Germaine Greer to release new book in November

She may have lead the feminist charge but these days Germaine Greer is fighting for a new cause.



As the story goes, a bower bird coerced Germaine Greer into buying 50 hectares of rainforest in Queensland at the turn of the century. White Beech is Germaine's story of her discovery of the wonders that are the Gondwana Rainforests of Australia, and her decision to return the ownership of her bit of forest to itself.

"This is the story of an extraordinary stroke of luck.  You could call it 'life-changing', if only every woman's life were not an inexorable series of changes to which she has to adapt as well as she can" –– Germaine Greer
In December 2001, after two years of searching for somewhere in Australia to put her archive, Germaine Greer was taken to the Numinbah Valley in South-east Queensland, to see an abandoned dairy farm that was for sale. It was the last thing she wanted, totally unsuitable as a site for a library, but the battered subtropical rainforest that clothed the upper slopes of the property needed her. Since then she has spent every spare cent on rehabilitating the forest, and set up a charity to continue the work after she has gone to be recycled.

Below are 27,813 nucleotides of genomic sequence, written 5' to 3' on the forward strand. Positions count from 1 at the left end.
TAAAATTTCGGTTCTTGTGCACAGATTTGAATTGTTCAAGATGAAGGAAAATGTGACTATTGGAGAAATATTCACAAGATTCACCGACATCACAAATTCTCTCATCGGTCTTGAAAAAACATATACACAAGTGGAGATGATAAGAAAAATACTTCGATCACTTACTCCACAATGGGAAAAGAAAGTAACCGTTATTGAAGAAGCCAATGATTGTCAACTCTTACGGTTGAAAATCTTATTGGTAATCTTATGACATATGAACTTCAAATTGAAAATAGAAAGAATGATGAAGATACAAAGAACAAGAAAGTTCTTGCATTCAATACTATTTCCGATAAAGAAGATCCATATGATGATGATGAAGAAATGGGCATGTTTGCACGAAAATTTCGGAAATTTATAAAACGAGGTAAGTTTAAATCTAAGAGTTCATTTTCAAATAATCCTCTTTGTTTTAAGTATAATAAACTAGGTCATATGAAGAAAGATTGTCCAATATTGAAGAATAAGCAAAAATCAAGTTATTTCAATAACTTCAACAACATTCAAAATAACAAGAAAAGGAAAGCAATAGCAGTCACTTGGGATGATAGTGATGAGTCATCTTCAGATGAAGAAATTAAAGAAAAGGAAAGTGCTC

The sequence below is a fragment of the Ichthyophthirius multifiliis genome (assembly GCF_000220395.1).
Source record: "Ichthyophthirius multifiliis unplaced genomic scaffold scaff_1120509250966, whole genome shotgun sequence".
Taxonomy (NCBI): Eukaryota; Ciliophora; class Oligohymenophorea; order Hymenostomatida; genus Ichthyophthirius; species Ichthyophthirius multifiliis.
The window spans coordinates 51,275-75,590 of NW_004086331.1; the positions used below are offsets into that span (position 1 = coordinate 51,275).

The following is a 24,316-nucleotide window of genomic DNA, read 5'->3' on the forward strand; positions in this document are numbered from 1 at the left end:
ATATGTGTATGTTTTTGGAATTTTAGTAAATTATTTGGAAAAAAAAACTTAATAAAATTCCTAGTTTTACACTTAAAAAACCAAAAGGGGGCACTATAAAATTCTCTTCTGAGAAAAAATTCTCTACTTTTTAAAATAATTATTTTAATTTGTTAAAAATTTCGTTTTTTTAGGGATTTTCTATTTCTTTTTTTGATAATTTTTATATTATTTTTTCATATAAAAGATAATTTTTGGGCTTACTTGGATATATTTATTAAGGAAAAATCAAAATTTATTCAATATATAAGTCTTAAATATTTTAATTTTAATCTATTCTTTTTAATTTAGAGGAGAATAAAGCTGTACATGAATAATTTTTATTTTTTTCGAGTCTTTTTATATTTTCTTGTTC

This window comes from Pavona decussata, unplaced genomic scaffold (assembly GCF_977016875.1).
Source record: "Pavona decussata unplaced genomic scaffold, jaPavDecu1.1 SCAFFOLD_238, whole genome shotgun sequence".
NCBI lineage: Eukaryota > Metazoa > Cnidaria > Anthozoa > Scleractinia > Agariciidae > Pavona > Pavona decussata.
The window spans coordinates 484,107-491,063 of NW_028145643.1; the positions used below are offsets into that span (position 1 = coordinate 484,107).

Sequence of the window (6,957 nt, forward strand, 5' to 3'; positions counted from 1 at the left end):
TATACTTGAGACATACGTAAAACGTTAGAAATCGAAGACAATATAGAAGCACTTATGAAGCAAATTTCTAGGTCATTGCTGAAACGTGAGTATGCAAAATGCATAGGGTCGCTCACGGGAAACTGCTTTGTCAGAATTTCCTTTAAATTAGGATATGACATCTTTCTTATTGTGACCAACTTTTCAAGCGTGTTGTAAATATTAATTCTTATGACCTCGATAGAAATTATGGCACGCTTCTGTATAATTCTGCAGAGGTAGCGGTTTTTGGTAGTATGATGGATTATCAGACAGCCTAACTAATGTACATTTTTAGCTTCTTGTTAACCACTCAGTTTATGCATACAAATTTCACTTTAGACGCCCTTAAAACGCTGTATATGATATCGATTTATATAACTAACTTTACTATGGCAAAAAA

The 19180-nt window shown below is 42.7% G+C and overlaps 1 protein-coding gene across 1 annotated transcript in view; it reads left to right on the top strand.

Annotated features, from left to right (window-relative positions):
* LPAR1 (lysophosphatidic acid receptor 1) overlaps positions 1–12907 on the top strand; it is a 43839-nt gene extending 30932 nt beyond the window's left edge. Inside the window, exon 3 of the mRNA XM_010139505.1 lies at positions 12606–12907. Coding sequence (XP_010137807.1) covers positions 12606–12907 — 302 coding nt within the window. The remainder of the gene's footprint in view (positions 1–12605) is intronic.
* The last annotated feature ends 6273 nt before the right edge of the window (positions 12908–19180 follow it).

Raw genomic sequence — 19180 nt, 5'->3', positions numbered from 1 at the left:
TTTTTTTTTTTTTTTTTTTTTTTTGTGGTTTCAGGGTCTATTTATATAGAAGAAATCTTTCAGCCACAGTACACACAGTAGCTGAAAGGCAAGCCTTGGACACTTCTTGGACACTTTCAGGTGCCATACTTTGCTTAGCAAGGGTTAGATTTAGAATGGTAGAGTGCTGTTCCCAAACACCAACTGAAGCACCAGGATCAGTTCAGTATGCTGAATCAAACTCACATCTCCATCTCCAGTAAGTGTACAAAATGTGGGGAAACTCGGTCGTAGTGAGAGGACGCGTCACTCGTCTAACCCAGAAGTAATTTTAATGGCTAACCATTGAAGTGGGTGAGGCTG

White Beech tells the story of how Europeanisation has devastated our landscape and what we can do to restore its biodiversity and uniqueness. In Germaine's view conservation is too important to be left to politicians; it is time ordinary Australians began doing it for themselves. No activity, she believes, could be more rewarding. Restoring natural heritage is much easier than struggling to raise exotic plants and animals.

Greer's new book White Beech will be released in November through Bloomsbury.

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